The pier cost $4.5 million, but its true value lay in its utilitarianism. It served many needs at once. It satisfied Burnham and Bennett’s requirement of public access, while serving as a shipping dock for goods and passengers.
At the time, a great number of people travelled by boat. The pier served as a stunning disembarkation point for ship travelers. Freighters also used the pier to supply Chicago with its lifeblood of food and products.
By 1917, trucks had risen in prominence and freight shipping began to decline. The pier shifted to public demand, and soon, to military objectives.
The Era of World War I
Almost immediately after its inauguration, Municipal Pier #2 took on military duties. A month after the United States entered World War I, Chicago converted the pier into housing for the army, navy, Home Defense units, Red Cross and a prison for draft dodgers.
The pier’s expansive structure provided a perfect makeshift military facility. The pier’s natural layout made it easy for different contingents of the military to coordinate. The all-purpose pier seemed adaptable to any situation. In the years of peace to follow, it also knew how to relax.
The Roaring ‘20s
After the armed forced moved out, it was time to party. The Great Gatsby was nothing compared to Municipal Pier #2 — the celebrations still exude a legendary status. One such ultra-bash was the 1922 “Pageant of Progress.”
Named the “greatest collection of business and industrial exhibits this city has seen,” the Pageant of Progress didn’t hold back. It featured wild mock-pirate attacks, sky diver exhibitions, racing speedboats, fire fighter demonstrations, a typing contest, and a race between a pigeon and an airplane (the pigeon emerged victorious). Hundreds of thousands poured onto the pier to participate in the pageant — it really kicked off the decade.
New facilities of the era included dining pavilions, picnic spots, a dancehall, concert hall, a streetcar, a children’s playground and a radio station. The pier developed a reputation as a summertime playground. It knew how to draw a crowd. During this “Golden Age,” 3.2 million people visited the pier each year.
Finally, in 1927, tired of chewing on the name Municipal Pier #2, and seeking to honor veterans of World War I, Chicago rebranded our favorite party spot “Navy Pier.”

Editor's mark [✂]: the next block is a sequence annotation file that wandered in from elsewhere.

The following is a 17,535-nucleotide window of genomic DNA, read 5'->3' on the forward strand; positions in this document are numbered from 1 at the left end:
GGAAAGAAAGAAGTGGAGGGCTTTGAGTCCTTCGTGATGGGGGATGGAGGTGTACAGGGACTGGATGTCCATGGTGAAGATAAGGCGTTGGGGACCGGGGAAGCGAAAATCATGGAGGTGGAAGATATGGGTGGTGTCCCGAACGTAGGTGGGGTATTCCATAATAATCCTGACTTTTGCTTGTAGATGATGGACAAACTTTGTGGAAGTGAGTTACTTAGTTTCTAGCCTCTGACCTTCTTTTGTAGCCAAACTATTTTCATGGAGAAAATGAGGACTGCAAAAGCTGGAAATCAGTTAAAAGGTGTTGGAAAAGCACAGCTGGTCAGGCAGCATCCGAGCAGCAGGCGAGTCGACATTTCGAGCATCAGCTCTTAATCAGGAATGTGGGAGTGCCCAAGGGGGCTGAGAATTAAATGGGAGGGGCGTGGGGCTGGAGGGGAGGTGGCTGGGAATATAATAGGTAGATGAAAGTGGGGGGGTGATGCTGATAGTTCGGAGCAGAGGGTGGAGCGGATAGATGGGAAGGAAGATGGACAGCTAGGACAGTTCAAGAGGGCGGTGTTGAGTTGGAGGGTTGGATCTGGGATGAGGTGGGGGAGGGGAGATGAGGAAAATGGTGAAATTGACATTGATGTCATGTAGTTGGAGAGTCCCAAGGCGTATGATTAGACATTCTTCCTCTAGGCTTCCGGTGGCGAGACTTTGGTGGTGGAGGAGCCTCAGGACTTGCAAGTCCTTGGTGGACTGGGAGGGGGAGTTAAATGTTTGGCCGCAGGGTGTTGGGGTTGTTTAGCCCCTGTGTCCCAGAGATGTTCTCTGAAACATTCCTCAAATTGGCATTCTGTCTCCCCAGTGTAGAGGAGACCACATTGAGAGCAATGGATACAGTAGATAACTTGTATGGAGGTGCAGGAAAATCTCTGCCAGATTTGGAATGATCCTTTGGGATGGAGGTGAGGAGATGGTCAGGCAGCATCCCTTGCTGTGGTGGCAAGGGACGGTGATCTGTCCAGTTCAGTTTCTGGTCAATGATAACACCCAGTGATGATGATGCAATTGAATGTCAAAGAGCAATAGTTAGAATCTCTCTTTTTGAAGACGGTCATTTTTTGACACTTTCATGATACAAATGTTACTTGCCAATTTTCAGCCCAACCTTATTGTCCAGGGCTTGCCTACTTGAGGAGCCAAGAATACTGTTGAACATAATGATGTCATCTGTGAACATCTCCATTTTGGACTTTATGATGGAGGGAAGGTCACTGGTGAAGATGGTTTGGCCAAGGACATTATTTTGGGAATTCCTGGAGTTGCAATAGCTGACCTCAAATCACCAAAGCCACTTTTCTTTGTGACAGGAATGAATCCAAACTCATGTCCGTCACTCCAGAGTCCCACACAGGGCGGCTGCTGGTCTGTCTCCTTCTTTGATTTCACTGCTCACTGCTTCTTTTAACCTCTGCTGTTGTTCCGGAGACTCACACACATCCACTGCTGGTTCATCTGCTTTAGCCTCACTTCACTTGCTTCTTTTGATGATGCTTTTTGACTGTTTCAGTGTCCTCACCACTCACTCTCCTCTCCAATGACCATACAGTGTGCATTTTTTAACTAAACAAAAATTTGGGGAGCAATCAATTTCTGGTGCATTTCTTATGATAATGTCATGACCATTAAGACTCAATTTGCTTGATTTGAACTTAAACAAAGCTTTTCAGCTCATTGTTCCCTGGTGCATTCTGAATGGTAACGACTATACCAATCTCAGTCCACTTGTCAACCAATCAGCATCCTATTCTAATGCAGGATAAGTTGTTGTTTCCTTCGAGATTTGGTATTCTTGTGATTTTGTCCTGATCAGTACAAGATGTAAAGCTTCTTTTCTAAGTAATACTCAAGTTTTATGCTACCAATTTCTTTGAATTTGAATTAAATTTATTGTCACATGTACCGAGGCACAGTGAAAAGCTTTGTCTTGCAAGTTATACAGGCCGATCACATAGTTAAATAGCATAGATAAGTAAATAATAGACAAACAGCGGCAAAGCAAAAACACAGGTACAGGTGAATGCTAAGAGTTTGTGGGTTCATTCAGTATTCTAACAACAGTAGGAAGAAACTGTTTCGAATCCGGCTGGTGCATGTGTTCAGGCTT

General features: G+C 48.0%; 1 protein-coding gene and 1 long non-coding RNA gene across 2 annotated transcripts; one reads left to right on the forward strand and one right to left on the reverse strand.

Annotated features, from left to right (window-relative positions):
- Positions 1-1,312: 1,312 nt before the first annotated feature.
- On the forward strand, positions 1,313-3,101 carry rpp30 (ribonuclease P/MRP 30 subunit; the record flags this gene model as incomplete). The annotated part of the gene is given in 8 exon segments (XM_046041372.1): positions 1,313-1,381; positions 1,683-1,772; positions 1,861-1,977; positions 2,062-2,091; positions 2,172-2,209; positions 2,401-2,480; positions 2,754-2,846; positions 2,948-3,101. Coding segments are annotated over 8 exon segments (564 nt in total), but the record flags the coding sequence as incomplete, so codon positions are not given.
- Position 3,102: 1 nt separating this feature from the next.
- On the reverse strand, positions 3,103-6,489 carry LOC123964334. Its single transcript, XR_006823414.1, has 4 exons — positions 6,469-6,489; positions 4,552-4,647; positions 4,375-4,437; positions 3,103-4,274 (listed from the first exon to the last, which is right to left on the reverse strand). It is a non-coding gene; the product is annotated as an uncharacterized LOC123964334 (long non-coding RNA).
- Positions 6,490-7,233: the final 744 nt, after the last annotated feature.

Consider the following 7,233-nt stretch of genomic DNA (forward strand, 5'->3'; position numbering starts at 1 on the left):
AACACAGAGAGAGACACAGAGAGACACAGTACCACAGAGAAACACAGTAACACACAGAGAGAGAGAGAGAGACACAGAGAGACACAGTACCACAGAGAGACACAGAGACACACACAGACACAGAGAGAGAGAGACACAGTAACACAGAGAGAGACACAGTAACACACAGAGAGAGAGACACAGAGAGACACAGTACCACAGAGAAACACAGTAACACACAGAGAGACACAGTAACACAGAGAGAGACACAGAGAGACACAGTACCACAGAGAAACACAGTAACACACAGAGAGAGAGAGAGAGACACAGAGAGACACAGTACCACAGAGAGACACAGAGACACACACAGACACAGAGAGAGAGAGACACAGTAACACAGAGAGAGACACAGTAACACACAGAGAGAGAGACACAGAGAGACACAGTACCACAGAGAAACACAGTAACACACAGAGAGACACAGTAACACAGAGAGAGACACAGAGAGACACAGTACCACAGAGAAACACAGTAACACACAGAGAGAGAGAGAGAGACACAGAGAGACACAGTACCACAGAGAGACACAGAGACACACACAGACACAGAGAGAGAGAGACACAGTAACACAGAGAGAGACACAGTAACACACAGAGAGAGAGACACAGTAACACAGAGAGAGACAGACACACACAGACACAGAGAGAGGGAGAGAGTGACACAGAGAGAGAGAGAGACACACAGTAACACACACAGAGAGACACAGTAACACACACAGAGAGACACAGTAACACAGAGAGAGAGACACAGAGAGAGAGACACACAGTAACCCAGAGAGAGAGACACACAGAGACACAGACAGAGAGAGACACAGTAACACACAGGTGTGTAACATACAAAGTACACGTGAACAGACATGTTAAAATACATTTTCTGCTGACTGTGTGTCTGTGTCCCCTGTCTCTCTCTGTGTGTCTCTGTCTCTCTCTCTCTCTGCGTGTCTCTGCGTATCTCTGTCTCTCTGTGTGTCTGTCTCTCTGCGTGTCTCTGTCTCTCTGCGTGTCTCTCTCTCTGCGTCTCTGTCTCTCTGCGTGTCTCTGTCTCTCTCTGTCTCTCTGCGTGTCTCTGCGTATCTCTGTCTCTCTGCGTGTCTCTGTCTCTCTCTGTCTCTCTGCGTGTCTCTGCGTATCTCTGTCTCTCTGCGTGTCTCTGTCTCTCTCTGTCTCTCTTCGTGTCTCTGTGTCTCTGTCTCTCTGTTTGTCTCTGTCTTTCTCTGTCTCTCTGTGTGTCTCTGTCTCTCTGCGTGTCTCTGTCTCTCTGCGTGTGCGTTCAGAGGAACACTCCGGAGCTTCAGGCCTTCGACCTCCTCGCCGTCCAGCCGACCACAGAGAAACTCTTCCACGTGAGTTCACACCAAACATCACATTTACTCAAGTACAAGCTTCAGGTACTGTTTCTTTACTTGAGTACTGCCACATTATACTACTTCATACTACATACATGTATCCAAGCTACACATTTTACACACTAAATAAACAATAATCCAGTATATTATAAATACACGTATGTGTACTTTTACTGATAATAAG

The momentum of the 1920s continued into the ‘30s for Navy Pier. Despite hard times during the Great Depression, people never forgot their favorite lakeside spot. Navy Pier maintained its title as the best place for exhibitions.
Many events during the 1930s helped to cheer up the city and boost faith in the economy. In 1932, the Flower and Garden Show epitomized Chicago’s spirit of hope and growth, despite the Depression. The next year, the Century of Progress Exposition at the Chicago World’s Fair also lightened the mood of the decade. In the late 1930s, The Automotive Services Industry Show and the National Motor Truck Show bolstered confidence in American industry.
Navy Pier serves as the mirror of the times. During World War I, it housed troops. In the 1920s, it danced the swing, and in the 1930s, it optimistically looked to the future. In the 1940s, when America again went to war, so did Navy Pier.
World War II
As war became inevitable, Navy Pier accepted its wartime role. In August 1941, Navy Pier ramped up its facilities in preparation for training and housing Naval forces. Now closed to the public, Navy Pier undertook a five month transformation. A month before Pearl Harbor, Navy Pier was prepared.
Navy Pier’s training operations handled over 10,000 Navy service members. Engineers constructed additional facilities next to the pier, including a 20-acre hanger. Pilots trained at the pier and launched exercises from the USS Wolverine and the USS Sable, a pair of aircraft carriers docked nearby.
During Navy Pier’s time as a training base, roughly 15,000 pilots passed through the program, including a young George H.W. Bush.
From Navy Pier, the Navy conducted live-fire drills and submarine hunt exercises. Spectators often caught a glimpse of these mock-attacks. One incredible public show featured graduating sailors subjected to an actual gas attack using a specialized chamber.
Military schools soon established themselves in Navy Pier’s vast complex. These cavernous warehouses were easily converted into an educational behemoth. More than 60,000 servicemen and 15,000 electronic technicians trained at Navy Pier during the war.
Navy Pier’s prestigious academies laid the groundwork for Navy Pier’s future schools, after the war.
University of Illinois
As newspaper headlines heralded “War Is Over!”, Navy Pier began to demilitarize. In 1946, the Navy withdrew from Navy Pier, leaving all their educational infrastructure intact. Like a hermit crab leaves one shell for another, another school moved into the vacant facilities.